Friday, January 26, 2018

The Olivet Discourse: Great Tribulation

The synoptic versions of the Olivet Discourse vary widely in the section dealing with the Great Tribulation. There are commonalities in elements of the narrative, but the phrasing is variant and details differ. All, however, picture a very difficult time which has a start and a finish, and which will challenge the Jews alive at that time even while the entire earth experiences tremendous stress. All three accounts segue into the return of Christ at the end of said tribulation.

Matthew and Mark both describe, almost verbatim, distress (Koine: thlipsis--pressure, and the internal stress that results) unique in that it was never equaled before nor will it be equaled after. So, the envisioned tribulation will surpass Noah’s flood according to this description, and that wiped out just about everything and everyone. Anything globally significant before WWII and the Holocaust, as well as those occurrences themselves, will also be surpassed on the same basis. The siege of Jerusalem in 66-70 CE isn't even in the ballpark by such a description--not in terms of severity, or scope, let alone in fulfilling cited prophecy.

Though Luke describes the circumstance by a different word (ananke), it's meaning (distress caused by external conditions) is roughly equivalent. Luke and Matthew do agree on describing that distress as great (megale). Although many events experienced in history up to the present could be described as great, nothing matches the depth and breadth of some of the events described in the Apocalypse. It seems to me that Jesus was referring to that unique level of things when he described the coming tribulation.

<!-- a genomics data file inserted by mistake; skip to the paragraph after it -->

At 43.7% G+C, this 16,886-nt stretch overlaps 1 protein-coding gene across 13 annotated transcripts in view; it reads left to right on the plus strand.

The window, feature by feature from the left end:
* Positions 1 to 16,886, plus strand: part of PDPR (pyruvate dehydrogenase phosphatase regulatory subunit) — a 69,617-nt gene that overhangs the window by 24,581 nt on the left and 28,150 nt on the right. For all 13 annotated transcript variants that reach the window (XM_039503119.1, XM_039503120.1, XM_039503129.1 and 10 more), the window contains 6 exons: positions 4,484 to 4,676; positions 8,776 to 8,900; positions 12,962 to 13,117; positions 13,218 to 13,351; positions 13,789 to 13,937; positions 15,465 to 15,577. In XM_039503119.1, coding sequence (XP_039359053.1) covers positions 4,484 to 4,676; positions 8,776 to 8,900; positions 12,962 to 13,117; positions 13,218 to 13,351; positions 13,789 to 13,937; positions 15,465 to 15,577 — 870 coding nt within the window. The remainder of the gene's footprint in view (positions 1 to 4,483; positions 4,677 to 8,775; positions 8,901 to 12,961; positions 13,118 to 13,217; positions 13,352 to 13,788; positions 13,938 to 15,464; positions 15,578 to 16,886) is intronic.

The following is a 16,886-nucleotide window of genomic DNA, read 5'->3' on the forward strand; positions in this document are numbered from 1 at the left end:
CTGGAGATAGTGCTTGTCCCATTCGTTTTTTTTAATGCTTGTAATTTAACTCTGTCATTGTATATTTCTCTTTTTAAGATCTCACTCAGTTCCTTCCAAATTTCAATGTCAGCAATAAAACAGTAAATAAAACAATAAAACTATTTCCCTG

For the sake of the elect, the days of this tribulation are curtailed, which may explain the day variation of Daniel 12:11-12. Who might these elect be? Generally, the word signifies the chosen of God, and from the context, it can be assumed that the reference here includes Jews in Judea and Jerusalem looking for the Messiah. If others were meant to be encompassed by the term, we're certainly not told that in this discourse. Regardless, it's comforting to know that God has an agenda concerning time which has the aim of ending time without ending the elect.

Those aching to see the Messiah return, especially in the midst of such severe stress, could be susceptible to counterfeits. However, when Christ returns he won’t be slipping into town quietly, in a fashion that could be missed--not even by those not anticipating his return. Anything less than a cosmic, earth shaking event can't be the Messiah's return. Thankfully, it will not possible for the elect to be duped, which I suspect will owe much to the ministry of the Two Witnesses mentioned in Revelation 11:1-13.

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